The Hired Girl is the first Young Adult book I've read in a long time--I thought the writing was a good combination of accessible and complex. When the story begins, our 14 year old heroine, Joan, is barely enduring a harsh life on the farm with her unforgiving father and thankless brothers. Her mother has passed away, leaving a heavy load on Joan's shoulders and a huge hole in her life. Due to the demands of farm life, and her father, she has to quit school, which had been her last comfort. Sound bleak? Yes, I was wondering when her luck would change for the better, which it certainly does when she flees the only life she's ever known, and strikes out on her own for the big city. There she is fortunate to come across the right person at the right time, a young Jewish boy who sees (as Joan would describe it) a damsel in distress, and offers to help. His family not only takes her in for the night, but offers her a job as a hired girl. There's still an awful lot of drudgery--cleaning, cooking (plus the intricacies of preparing kosher food), and dealing with Malka, the older, temperamental housekeeper. But there are also new possibilities for her and even occasional fun to be had. Mr. Rosenbach, the patriarch of the house, allows Joan to use his library, and with her little time off, she is free to go to church or even shopping. And there's the heartthrob younger brother in the family as well . . .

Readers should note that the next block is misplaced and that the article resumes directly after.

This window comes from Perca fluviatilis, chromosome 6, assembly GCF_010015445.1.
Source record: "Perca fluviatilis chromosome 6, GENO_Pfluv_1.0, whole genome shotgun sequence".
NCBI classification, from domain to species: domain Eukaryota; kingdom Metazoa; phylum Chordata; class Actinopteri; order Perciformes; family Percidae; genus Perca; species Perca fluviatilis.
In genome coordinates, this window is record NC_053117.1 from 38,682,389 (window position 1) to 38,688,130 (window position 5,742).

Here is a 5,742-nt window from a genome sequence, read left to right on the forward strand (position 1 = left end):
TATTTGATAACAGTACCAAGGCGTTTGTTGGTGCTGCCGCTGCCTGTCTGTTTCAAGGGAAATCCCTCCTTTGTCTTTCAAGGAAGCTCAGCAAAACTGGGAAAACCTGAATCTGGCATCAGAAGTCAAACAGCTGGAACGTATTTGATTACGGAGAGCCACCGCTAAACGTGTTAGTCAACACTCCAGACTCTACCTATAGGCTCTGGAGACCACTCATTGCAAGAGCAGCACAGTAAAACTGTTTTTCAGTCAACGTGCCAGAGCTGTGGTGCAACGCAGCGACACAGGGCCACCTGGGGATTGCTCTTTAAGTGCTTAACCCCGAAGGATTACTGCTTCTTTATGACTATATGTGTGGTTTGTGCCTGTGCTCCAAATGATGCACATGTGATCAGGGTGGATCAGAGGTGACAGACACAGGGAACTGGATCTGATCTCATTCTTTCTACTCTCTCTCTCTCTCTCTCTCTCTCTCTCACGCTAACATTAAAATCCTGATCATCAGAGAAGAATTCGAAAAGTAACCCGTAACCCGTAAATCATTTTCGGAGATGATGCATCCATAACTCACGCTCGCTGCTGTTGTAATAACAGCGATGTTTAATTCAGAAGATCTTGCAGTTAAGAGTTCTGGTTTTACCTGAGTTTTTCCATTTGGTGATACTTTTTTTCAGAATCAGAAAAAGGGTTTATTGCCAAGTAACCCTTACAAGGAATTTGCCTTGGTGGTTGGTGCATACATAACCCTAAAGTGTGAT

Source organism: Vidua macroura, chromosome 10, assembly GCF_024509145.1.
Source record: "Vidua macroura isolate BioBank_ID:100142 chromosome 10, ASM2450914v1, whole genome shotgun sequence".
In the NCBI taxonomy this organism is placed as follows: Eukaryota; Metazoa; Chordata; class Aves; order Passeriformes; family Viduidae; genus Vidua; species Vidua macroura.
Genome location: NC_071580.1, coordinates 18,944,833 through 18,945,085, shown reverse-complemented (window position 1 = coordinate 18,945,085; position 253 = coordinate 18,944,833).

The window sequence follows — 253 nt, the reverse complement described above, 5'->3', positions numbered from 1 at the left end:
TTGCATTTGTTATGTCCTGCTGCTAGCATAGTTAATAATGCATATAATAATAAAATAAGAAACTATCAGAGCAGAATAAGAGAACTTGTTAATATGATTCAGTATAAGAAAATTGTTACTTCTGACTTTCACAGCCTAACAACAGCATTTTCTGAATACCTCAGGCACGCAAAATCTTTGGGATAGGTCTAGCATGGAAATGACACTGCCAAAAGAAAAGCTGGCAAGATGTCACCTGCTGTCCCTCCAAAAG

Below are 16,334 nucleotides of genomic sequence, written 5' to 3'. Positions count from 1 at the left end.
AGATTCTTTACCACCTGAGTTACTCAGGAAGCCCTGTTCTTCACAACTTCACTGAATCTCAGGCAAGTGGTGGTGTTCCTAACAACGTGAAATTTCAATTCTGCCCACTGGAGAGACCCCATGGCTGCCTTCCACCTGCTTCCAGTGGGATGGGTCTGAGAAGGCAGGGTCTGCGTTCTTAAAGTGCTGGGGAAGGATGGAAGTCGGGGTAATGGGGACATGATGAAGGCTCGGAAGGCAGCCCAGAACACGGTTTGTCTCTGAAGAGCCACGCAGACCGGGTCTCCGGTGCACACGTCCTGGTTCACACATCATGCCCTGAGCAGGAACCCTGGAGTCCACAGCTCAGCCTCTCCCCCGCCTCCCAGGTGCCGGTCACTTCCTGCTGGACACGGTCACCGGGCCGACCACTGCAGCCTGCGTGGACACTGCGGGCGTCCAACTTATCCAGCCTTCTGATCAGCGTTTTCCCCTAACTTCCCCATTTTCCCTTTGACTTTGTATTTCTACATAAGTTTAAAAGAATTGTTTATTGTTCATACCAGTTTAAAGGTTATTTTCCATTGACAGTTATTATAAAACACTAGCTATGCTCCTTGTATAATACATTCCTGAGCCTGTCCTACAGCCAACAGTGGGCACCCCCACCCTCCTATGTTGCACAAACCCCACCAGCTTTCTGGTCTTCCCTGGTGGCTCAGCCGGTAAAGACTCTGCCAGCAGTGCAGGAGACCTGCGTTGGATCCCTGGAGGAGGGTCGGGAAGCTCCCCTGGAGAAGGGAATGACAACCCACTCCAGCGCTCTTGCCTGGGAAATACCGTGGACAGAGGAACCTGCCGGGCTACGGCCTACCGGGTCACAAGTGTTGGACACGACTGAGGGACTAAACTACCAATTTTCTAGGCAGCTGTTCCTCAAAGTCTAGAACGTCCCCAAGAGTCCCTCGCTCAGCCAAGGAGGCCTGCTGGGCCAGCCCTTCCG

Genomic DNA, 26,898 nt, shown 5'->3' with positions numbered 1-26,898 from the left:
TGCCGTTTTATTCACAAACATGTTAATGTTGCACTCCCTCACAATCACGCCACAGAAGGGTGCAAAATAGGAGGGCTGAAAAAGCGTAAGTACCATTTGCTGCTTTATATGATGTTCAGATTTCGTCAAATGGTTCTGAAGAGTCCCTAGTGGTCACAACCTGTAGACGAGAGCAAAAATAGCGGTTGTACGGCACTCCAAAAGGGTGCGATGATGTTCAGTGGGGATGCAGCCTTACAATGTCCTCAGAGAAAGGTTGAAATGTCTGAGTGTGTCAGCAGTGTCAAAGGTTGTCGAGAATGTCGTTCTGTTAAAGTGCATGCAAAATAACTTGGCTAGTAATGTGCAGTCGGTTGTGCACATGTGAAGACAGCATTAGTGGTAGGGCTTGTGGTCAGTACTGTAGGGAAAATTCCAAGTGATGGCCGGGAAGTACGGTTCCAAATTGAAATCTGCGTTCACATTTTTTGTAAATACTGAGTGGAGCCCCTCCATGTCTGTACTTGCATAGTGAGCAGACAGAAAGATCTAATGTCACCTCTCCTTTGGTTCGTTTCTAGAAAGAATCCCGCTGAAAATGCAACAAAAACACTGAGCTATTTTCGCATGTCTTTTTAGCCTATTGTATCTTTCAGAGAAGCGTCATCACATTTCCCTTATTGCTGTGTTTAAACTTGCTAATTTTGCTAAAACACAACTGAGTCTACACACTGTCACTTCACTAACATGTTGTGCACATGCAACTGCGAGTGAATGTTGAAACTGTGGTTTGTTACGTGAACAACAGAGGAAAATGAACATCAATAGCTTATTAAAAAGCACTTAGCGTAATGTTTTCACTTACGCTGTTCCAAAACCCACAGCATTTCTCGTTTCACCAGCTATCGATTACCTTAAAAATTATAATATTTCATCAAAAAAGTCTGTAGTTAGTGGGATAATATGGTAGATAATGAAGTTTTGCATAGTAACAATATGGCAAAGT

The book is in journal format, so there's plenty of daydreaming on the part of our romantically inclined main character. She's a deep thinker though too, and it's fun to follow her as she takes in new points of view, and forms various rivalries and alliances. Joan writes often and recreates conversations with every member of the household, from philosophical and religious explorations with Mr. Rosenbach, to girlish gossiping with 12 year old Mimi. Though she is certainly not a member of the family, and often confined to the kitchen, Joan experiences a suprisingly vast new world, emotionally and intellectually. She goes through many a blunder (as anyone her age will!) but her hard work and courage pay off. The author does a good job of showing how more opportunities were becoming available for many different people in early twentieth century America. It's inspiring and satisfying to watch this hired girl's life transform.